Blogs, as anyone who’s ever kept one knows, are a pretty easy thing to give up on. The minutiae of life go by, people get busy, the initial excitement fades. For me, however, this blog wasn’t preempted by other stuff I had to do; if anything, I’ve had a surfeit of time, waterfalls of the stuff, in the three months since I lost my job.
And while I thought about writing almost every day, I didn’t want to burden anyone with what I really wanted to write about: the endless pain, loneliness, depression, and isolation I was feeling. I had just started my life in San Francisco, and so many tiny tendrils of that adult emergence died along with my job: the nascent friendships with co-workers that were quickly dashed, the financial freedom that flip-flopped into terror of losing my house and terror of leaving it for the spendy outside world, the confidence that the American dream was buoyant and that my place in the meritocracy was buoyant.
I’ve decided to write a little bit about these things because I feel like I can’t go forward trying to plumb for honest opinions on entertainments without first honestly expressing what I’ve felt for the past few months. And I know that it’s a buzzkill for a lot of people. This passage from Charlie Kaufman’s Synecdoche, New York sums up a lot of my feelings on the subject of sharing, oversharing, and the deaf ears that receive them both:
Everything is more complicated than you think. You only see a tenth of what is true. There are a million little strings attached to every choice you make; you can destroy your life every time you choose. But maybe you won’t know for twenty years. And you’ll never ever trace it to its source. And you only get one chance to play it out. Just try and figure out your own divorce. And they say there is no fate, but there is: it’s what you create. Even though the world goes on for eons and eons, you are here for a fraction of a fraction of a second. Most of your time is spent being dead or not yet born. But while alive, you wait in vain, wasting years, for a phone call or a letter or a look from someone or something to make it all right. And it never comes or it seems to but doesn’t really. And so you spend your time in vague regret or vaguer hope for something good to come along. Something to make you feel connected, to make you feel whole, to make you feel loved. And the truth is I’m so angry and the truth is I’m so fucking sad, and the truth is I’ve been so fucking hurt for so fucking long and for just as long have been pretending I’m OK, just to get along, just for, I don’t know why, maybe because no one wants to hear about my misery, because they have their own, and their own is too overwhelming to allow them to listen to or care about mine. Well, fuck everybody. Amen.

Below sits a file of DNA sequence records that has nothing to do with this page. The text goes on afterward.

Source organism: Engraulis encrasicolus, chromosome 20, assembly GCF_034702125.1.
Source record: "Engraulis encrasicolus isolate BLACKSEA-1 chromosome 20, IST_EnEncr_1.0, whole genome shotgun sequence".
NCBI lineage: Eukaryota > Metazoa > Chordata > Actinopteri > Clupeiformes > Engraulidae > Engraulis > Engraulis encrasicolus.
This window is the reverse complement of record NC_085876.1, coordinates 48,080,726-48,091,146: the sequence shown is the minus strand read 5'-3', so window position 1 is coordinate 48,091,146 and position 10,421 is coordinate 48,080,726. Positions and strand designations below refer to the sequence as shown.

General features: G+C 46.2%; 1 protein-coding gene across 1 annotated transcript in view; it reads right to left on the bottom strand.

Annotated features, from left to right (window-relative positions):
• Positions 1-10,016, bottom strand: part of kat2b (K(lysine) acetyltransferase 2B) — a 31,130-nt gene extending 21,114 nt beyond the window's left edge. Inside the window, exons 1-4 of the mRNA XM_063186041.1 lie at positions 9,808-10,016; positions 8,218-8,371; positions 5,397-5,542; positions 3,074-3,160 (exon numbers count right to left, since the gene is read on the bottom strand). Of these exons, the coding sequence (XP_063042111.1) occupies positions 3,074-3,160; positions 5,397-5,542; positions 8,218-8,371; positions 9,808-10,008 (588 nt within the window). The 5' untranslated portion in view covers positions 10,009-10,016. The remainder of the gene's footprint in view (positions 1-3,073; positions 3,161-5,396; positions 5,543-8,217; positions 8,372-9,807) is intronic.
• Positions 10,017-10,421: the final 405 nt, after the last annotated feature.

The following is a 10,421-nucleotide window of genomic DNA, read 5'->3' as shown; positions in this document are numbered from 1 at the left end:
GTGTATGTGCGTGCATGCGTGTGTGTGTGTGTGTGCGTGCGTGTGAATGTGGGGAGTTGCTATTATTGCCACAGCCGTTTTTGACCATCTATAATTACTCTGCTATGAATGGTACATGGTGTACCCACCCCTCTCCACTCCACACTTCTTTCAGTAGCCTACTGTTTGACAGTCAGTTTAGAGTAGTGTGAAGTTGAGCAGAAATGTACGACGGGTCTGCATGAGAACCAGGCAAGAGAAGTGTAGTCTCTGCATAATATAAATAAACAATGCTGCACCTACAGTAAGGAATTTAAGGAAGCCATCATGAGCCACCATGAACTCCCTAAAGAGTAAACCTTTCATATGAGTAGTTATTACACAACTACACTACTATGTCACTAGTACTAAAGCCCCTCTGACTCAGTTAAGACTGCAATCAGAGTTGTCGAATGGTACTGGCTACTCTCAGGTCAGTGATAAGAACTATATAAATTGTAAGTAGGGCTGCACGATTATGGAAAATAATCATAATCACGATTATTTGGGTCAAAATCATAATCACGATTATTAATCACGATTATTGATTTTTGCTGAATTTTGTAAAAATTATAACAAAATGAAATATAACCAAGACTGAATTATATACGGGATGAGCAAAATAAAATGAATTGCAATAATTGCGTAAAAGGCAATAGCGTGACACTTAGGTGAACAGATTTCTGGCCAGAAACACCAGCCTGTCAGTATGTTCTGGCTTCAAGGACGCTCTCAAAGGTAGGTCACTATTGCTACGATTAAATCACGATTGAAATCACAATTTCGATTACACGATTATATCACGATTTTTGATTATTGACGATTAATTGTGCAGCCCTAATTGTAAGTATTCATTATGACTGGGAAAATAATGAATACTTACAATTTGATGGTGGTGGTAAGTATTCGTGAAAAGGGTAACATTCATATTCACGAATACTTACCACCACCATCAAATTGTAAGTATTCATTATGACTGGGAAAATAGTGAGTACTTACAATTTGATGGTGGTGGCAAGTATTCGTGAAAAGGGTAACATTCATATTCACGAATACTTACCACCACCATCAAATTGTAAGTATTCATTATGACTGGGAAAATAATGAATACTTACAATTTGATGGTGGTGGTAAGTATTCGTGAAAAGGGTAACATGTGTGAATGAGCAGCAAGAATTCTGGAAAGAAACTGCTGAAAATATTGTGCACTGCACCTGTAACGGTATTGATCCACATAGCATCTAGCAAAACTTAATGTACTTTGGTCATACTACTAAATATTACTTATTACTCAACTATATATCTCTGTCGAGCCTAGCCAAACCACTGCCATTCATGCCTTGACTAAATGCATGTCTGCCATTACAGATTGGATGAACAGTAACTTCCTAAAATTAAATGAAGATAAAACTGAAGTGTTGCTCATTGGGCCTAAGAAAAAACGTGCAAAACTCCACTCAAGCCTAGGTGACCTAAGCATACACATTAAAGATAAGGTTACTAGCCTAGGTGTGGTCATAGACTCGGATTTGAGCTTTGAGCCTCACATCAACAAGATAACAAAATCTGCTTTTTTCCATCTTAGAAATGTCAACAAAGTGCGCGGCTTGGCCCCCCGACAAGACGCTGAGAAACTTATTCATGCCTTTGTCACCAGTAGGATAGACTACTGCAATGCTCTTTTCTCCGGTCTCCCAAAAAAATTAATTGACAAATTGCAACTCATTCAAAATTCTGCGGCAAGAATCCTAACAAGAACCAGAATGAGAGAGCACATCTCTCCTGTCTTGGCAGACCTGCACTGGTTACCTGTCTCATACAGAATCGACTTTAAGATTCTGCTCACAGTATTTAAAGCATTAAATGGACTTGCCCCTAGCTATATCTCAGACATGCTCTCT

I won’t go so far as to say “fuck everybody,” because people, a few people, have reached out from the world of their equally potent misery to try to sop up a bit of mine. Whenever I’ve been able to reciprocate, I have, but the truth is that most of my social world has stopped calling. They’re biding their time, waiting for the day when I emerge with my shiny new career (as, God willing, I someday will), waiting for the reassurance of discussions that don’t center around pain they can’t understand and problems they can’t solve.
And I really do want to give them that conversation, without grudges. But what I can’t help but feel as I probe the ruins of my adulthood-so-far is that there isn’t going to be any end to that grief, even in a best-case-scenario world where everything is done to a turn and I show up on the cover of Oprah’s magazine shouting with joy about how I’ve turned my life around. The paths we don’t take (or, in my case, the path that was closed off to me) still have their own strange lives, half-children of experience floating sadly in the imagination. New paths emerge, time moves forward, but these wraiths still swim and whisper about what could have been.
In the empty days of November, I could have had the courage to keep typing away about movies while everything fell out underneath me. I could have the courage now to just say enough, and go back to writing about my cultural theories under the guise of the cheerful person who penned them six months ago. I could suck up my pain.
But I’m not courageous. I’m just scared. What is unique about this fear is that it finds a rare release in the joys of taking in and taking apart art, and I’m no longer going to be afraid of admitting that it will have an enormous influence on what I see. This doesn’t mean I’m going to go ultra-morose, or turn every analysis into self-analysis, just that it feels better to have a contract (with you, the invisible reader), knowing that from here on in, you know the score.
In my time away, I’ve read a million books, watched a slew of films, drunk 50,000 beers, and soon, I’ll try to lens in on all of them. But what I see when I look in the mirror isn’t the same, and the things that are a mirror of me have to change with that.